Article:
Eyecam

Sensing devices are everywhere, up to the point where we become unaware of their presence. Eyecam is a critical design prototype exploring the potential futures of sensing devices. Eyecam is a webcam shaped like a human eye. It can see, blink, look around and observe you. In this project, we present speculative design scenarios with Eyecam to emphasize the sensing capabilities of current sensing devices and how they can be insidious or deceitful. Eyecam was designed and built by Marc Teyssier whose work is famous for augmenting digital devices with human-like behaviors (see also Skin-On Interfaces and MobiLimb).

2021

Critical DesignSpeculative DesignOpen Source

See also Polysense On-Body Sensors

Eyecam: an Antropomorphic Webcam
Taking inspiration from critical design and anthropomorphic interfaces, Eyecam is a physical instantiation of the implications an exemplary sensing device can have for a human. To this end, Eyecam exaggerates concealed functionalities using anthropomorphic metaphors (e.g., field of view, capturing turned on). Modeled on the human eye morphology, Eyecam comprises an actuated eyeball with a pupil replaced with a camera, actuated eyelids and actuated eyebrows whose combined movements enable human-like behaviors. By making it physical, Eyecam makes abstract concepts more tangible and illustrative. The exaggeration of its appearance captures attention and triggers spontaneous reactions and critical reflections.

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A Tool to Rethink our Relations with Sensing Devices
Our work falls in line with research efforts in HCI transcending mere usability of devices to encompass emotions, values and affects, and the increasing interest in ethical, social, and privacy issues with ubiquitous sensing devices. Yet, in contrast to prior work, we use anthropomorphic design to take a speculative turn, challenging the reader to imagine themselves interacting with Eyecam, actively contribute to the debate, and speculate and iterate on potential futures. To this end, Eyecam is a plug-and-play physical prototype that can be re-used, re-built, or re-purposed. We demonstrate the purpose of Eyecam with five provocative design fictions which explore different types of its behavior. These open up a debate on plausible and implausible ways future sensing devices might be designed.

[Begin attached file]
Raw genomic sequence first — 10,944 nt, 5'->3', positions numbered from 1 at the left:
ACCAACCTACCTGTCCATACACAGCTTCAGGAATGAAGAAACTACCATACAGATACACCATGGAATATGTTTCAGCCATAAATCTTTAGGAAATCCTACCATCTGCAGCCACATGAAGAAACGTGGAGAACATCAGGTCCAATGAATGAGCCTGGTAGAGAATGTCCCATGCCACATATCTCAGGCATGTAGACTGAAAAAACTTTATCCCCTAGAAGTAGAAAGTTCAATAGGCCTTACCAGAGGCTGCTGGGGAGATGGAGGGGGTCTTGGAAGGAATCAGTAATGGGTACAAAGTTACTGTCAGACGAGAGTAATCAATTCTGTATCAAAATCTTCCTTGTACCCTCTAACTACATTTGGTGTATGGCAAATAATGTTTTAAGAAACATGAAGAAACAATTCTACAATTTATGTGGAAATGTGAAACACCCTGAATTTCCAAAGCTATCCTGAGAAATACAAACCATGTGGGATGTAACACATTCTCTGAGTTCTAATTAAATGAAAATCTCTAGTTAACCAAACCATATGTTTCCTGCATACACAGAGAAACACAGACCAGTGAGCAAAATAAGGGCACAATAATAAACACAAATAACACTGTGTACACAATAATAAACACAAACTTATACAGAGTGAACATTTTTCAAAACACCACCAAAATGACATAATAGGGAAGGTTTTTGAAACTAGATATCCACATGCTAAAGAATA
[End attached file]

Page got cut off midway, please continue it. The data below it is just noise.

Observer: Eyecam revealing (un)awareness
Standing in the middle of a room we might find no indicators of – for instance – a camera, or where it is placed, its direction and field of vision. Often, it is not even discernible whether and how a digital object at hand, e.g. smart speakers with built-in microphones, can sense. How might we make perceptible if and what it is sensing? For other types of sensors this might even be a greater challenge. For instance, motion sensing radar chips such as Google’s Soli, are not (yet) linked to a perceptually intuitive metaphor. How might we use existing metaphors that communicate what it is doing? For other sensing techniques, e.g., contact-based object recognition on interactive fabrics, the convenient form factor might support unobtrusiveness rather than awareness. How might we make use of form, materiality, or aesthetics to foster privacy awareness?

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Mediator: Eyecam Augmenting Communication